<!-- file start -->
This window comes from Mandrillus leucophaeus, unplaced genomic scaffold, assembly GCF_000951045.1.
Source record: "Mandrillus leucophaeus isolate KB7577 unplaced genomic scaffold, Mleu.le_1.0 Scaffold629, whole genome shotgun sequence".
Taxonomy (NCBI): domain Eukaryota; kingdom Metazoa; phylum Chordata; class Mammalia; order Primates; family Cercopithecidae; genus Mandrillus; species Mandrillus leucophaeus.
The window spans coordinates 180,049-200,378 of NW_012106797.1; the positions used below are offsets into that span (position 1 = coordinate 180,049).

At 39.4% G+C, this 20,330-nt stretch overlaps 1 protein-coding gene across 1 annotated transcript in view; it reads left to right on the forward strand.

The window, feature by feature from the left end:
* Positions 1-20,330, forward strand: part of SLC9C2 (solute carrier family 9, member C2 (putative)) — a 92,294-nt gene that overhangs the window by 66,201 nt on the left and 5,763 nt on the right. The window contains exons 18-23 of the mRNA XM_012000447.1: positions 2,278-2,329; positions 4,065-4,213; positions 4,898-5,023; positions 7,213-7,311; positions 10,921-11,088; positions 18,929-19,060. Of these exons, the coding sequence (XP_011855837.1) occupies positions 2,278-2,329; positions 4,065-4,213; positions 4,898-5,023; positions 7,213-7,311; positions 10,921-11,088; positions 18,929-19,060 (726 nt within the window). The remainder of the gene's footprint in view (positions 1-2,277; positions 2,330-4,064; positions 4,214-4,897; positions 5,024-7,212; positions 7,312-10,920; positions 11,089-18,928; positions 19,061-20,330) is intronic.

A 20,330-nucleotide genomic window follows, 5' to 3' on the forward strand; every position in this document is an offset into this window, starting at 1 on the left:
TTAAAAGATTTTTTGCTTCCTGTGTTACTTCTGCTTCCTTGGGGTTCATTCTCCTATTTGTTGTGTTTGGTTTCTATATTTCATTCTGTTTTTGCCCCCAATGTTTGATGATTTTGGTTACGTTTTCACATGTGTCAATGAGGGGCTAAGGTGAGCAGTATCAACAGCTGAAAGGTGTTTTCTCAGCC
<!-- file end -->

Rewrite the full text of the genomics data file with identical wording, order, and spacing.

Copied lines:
This window comes from Mandrillus leucophaeus, unplaced genomic scaffold, assembly GCF_000951045.1.
Source record: "Mandrillus leucophaeus isolate KB7577 unplaced genomic scaffold, Mleu.le_1.0 Scaffold629, whole genome shotgun sequence".
Taxonomy (NCBI): domain Eukaryota; kingdom Metazoa; phylum Chordata; class Mammalia; order Primates; family Cercopithecidae; genus Mandrillus; species Mandrillus leucophaeus.
The window spans coordinates 180,049-200,378 of NW_012106797.1; the positions used below are offsets into that span (position 1 = coordinate 180,049).

At 39.4% G+C, this 20,330-nt stretch overlaps 1 protein-coding gene across 1 annotated transcript in view; it reads left to right on the forward strand.

The window, feature by feature from the left end:
* Positions 1-20,330, forward strand: part of SLC9C2 (solute carrier family 9, member C2 (putative)) — a 92,294-nt gene that overhangs the window by 66,201 nt on the left and 5,763 nt on the right. The window contains exons 18-23 of the mRNA XM_012000447.1: positions 2,278-2,329; positions 4,065-4,213; positions 4,898-5,023; positions 7,213-7,311; positions 10,921-11,088; positions 18,929-19,060. Of these exons, the coding sequence (XP_011855837.1) occupies positions 2,278-2,329; positions 4,065-4,213; positions 4,898-5,023; positions 7,213-7,311; positions 10,921-11,088; positions 18,929-19,060 (726 nt within the window). The remainder of the gene's footprint in view (positions 1-2,277; positions 2,330-4,064; positions 4,214-4,897; positions 5,024-7,212; positions 7,312-10,920; positions 11,089-18,928; positions 19,061-20,330) is intronic.

A 20,330-nucleotide genomic window follows, 5' to 3' on the forward strand; every position in this document is an offset into this window, starting at 1 on the left:
TTAAAAGATTTTTTGCTTCCTGTGTTACTTCTGCTTCCTTGGGGTTCATTCTCCTATTTGTTGTGTTTGGTTTCTATATTTCATTCTGTTTTTGCCCCCAATGTTTGATGATTTTGGTTACGTTTTCACATGTGTCAATGAGGGGCTAAGGTGAGCAGTATCAACAGCTGAAAGGTGTTTTCTCAGCC